A year after the worst U.S. offshore oil spill swamped the Gulf coast with petroleum and misery, officials Wednesday declared the hard-hit region reborn.
It is still too early to know the long-term damage to the Gulf’s rich and complex ecosystem. But, so far, predictions made at the height of the spill of an impending environmental Armageddon appear well overstated.
“We’re inviting America to come down here, have a great time, enjoy our seafood and be part of the greatest rebirth you will ever see,” said Louisiana’s Republican Governor Bobby Jindal at a ceremony to mark the event’s anniversary.
An explosion aboard the Deepwater Horizon drilling rig on April 20, 2010, killed 11 workers and released nearly 5 million barrels of oil that fouled the shorelines of four Gulf Coast states.
Louisiana bore the brunt of the BP Plc spill’s damage — about 650 miles of its coastline were oiled, versus 174 miles in Florida, 159 miles in Mississippi and 90 miles in Alabama.
On Grand Isle, a barrier island at the mouth of Barataria Bay which was heavily oiled, business is returning to normal after the spill shut down fisheries and caused widespread economic damage.offshore platform worker who came down from Donaldson, La., for some offshore fishing. “I can’t wait to get back out there.” When Hood’s son, a commercial fisherman, ventured out recently, he had a respectable haul.
“By 10 a.m. he had 75 speckled trout,” Hood said.
Nearby, local TV chef Kevin Diez whipped up the region’s signature seafood dish — shrimp etouffee – made with the famous Gulf crustacean.
The scene was a far cry from the early days of the spill when there were images of oiled pelicans and the undersea “spill cam” dominated the media. Then, environmentalists warned of the death of the Gulf Coast’s fisheries and said that undersea currents threatened to carry the oil to the shores of the United Kingdom and beyond.
“The greatest environmental disaster with no end in sight!” a group called Seize BP, an advocacy group that gathered petitions to ask the federal government to seize BP’s assets, said in a statement in May 2010. “Millions of gallons of oil gushing for months (and possibly years) to come. Jobs vanishing. Creatures dying.”
To be sure, in places like Bay Jimmy and Barataria Bay, the oil lingers in the form of brownish, sometimes caramel-colored tar and there are dead or dying marsh grasses.
There are also perhaps millions of barrels of oil lingering beneath the ocean surface, according to federal government estimates. The effect of that oil on life in the sea are still largely unknown.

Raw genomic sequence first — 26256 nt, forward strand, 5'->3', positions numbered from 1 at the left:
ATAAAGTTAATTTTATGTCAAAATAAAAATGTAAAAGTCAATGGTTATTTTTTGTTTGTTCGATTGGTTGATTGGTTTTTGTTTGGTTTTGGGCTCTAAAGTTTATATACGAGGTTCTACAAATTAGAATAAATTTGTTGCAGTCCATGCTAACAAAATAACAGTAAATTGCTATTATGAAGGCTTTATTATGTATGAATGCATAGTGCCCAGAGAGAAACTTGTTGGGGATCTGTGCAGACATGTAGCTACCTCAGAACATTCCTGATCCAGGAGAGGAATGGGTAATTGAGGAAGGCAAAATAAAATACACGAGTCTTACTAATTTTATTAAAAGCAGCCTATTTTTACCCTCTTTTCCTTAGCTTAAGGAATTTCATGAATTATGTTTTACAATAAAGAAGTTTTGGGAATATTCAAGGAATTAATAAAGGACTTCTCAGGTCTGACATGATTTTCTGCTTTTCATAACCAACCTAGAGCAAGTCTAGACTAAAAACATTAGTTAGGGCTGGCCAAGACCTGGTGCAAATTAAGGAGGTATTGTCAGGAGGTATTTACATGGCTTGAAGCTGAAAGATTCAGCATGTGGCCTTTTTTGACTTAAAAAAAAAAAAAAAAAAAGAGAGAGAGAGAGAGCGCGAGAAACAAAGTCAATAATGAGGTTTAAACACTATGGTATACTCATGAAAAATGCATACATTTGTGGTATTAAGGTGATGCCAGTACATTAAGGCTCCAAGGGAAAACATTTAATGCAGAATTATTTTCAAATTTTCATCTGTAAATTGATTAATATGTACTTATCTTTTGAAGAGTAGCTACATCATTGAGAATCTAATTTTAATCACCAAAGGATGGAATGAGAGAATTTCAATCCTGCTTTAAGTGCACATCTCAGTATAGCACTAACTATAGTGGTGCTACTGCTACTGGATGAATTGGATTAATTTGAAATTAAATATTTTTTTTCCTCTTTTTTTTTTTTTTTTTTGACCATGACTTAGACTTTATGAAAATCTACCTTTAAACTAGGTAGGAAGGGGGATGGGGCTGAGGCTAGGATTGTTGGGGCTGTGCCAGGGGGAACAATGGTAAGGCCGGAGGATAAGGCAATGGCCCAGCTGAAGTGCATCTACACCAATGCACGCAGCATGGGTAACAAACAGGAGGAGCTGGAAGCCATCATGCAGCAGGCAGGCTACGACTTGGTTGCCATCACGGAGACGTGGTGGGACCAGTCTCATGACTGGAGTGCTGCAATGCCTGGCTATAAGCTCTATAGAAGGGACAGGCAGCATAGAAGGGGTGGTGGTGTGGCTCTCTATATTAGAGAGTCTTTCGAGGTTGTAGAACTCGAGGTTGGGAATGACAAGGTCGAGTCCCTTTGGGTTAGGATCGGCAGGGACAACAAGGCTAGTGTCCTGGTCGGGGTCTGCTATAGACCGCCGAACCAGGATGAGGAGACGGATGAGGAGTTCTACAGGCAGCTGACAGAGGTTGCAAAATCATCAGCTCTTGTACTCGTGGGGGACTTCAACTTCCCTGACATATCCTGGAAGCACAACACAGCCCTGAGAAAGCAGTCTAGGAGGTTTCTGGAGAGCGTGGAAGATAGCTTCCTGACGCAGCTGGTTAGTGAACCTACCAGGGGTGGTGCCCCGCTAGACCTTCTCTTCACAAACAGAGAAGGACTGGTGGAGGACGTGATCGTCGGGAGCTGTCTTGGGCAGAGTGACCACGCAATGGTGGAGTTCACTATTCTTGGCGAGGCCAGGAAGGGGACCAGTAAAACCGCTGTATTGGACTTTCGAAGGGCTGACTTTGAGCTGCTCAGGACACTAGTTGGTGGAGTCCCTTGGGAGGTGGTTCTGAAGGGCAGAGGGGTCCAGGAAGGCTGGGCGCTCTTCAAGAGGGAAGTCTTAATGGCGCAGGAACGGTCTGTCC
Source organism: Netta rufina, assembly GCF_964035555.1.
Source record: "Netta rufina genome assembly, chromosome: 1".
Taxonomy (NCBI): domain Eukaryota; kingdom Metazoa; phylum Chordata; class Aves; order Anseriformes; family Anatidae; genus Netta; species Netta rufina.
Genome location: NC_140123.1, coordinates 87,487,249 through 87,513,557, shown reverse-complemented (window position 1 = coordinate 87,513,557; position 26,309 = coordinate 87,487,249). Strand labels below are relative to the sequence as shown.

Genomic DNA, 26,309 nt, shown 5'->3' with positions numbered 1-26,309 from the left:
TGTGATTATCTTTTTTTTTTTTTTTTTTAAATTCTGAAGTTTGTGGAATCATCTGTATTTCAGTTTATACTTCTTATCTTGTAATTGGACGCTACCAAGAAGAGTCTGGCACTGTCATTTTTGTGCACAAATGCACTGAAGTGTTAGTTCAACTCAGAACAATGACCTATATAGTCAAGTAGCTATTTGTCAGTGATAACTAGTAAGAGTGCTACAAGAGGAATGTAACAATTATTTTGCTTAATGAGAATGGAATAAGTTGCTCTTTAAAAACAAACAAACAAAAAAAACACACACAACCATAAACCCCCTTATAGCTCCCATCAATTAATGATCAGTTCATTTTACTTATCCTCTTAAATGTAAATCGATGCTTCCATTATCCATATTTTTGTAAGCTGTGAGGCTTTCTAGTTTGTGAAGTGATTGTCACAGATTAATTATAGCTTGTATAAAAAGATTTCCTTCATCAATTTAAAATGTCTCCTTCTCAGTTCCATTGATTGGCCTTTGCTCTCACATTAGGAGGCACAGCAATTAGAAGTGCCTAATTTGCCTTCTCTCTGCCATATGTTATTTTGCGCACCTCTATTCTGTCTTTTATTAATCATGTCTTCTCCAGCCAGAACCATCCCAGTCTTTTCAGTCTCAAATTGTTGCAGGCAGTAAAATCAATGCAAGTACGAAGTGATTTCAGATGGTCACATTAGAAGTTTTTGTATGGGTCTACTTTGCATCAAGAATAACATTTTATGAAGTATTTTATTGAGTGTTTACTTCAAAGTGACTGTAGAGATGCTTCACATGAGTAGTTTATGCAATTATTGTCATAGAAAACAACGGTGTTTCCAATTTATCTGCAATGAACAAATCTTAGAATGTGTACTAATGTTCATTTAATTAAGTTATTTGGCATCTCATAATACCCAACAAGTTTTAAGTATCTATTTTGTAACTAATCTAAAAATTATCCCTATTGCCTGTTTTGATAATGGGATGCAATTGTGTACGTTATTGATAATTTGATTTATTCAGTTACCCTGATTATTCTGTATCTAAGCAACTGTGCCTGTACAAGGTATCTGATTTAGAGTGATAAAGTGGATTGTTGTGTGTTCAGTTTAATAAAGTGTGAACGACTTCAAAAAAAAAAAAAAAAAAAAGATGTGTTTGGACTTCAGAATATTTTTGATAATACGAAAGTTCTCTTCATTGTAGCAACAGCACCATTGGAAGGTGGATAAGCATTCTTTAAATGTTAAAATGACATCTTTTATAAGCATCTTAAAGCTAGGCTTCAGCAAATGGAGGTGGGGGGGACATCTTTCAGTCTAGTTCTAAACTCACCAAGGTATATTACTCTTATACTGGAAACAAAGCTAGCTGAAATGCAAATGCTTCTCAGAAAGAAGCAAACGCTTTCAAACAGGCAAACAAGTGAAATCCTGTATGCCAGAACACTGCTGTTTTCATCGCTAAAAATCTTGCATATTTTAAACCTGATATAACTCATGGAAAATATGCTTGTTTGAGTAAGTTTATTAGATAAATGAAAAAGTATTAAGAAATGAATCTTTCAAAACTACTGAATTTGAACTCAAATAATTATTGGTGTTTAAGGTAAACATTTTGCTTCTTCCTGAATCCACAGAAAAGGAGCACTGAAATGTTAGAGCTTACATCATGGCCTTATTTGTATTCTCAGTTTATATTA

NO EXXON VALDEZ
But the spill’s effects are far less serious than the 1989 Exxon Valdez disaster, which soaked Alaska’s environmentally fragile coast in heavy oil, said Edward Overton, an ecologist and professor emeritus at Louisiana State University in Baton Rouge.
“I think it’s too early to tell, but I am extremely optimistic,” Overton said. “We’re way off what Exxon Valdez was, way off.”
In Florida, where the oil spill cost the state’s tourist-dependent economy more than $1 billion, officials were eager to tout their hotels, restaurants and resorts.
“Bookings are up and our beaches are spotless,” Florida Gov. Rick Scott declared after touring Destin’s white-sand beaches. “The fishing is good and the seafood tastes great.”
But across the Gulf Coast, residents who still feel the spill’s impact fear they will be abandoned by BP and an army of contractors who swarmed over the coast in the largest oil-spill response in U.S. history, involving nearly 50,000 workers and 7,000 offshore vessels at its height.
“Oil is still washing up on our beaches and on the islands. Now that the media is gone, the BP effort has all but disappeared and so has our livelihood,” said Craig Moore, a charter boat captain in Long Beach, Mississippi.
President Barack Obama, who was criticized as reacting too slowly to the spill, said the government will keep pressure on BP, and that “the job isn’t done.”
“We continue to hold BP and other responsible parties fully accountable for the damage they’ve done and the painful losses that they’ve caused,” Obama said in a statement.
BP has paid out about $5 billion in claims for economic losses through a spill fund administered by Kenneth Feinberg, a Washington attorney. The spill wiped about $70 billion from BP’s market value and spurred it to replace its gaffe-prone British chief executive with an American, Bob Dudley.
“At BP we regret that the accident happened and the impact it has had on the environment of the Gulf Coast and the people living there,” Dudley wrote in an op-ed in the Wall Street Journal on Wednesday.
Also in separate actions on Wednesday, BP filed suits against Transocean, the company that owned the Deepwater Horizon rig, seeking at least $40 million in damages, and Cameron International Corp, the maker of the blowout preventer, the fail-safe device that failed to automatically shut down BP’s Macondo well.
The lawsuits filed in New Orleans federal court accuse both companies of negligence.
Transocean said the suit was “specious and unconscionable.”
“This is the latest desperate bid by BP to turn its back on the agreement they made with Transocean to assume full responsibility for the costs and liability of any pollution, contamination and environmental damage caused by hydrocarbons that leaked from the Macondo well,” the company said in a statement.
(Additional reporting by Leigh Coleman, Michael Peltier and Jeremy Pelofsky, writing by Chris Baltimore; editing by Mary Milliken, Vicki Allen, Martin Howell and Anthony Boadle)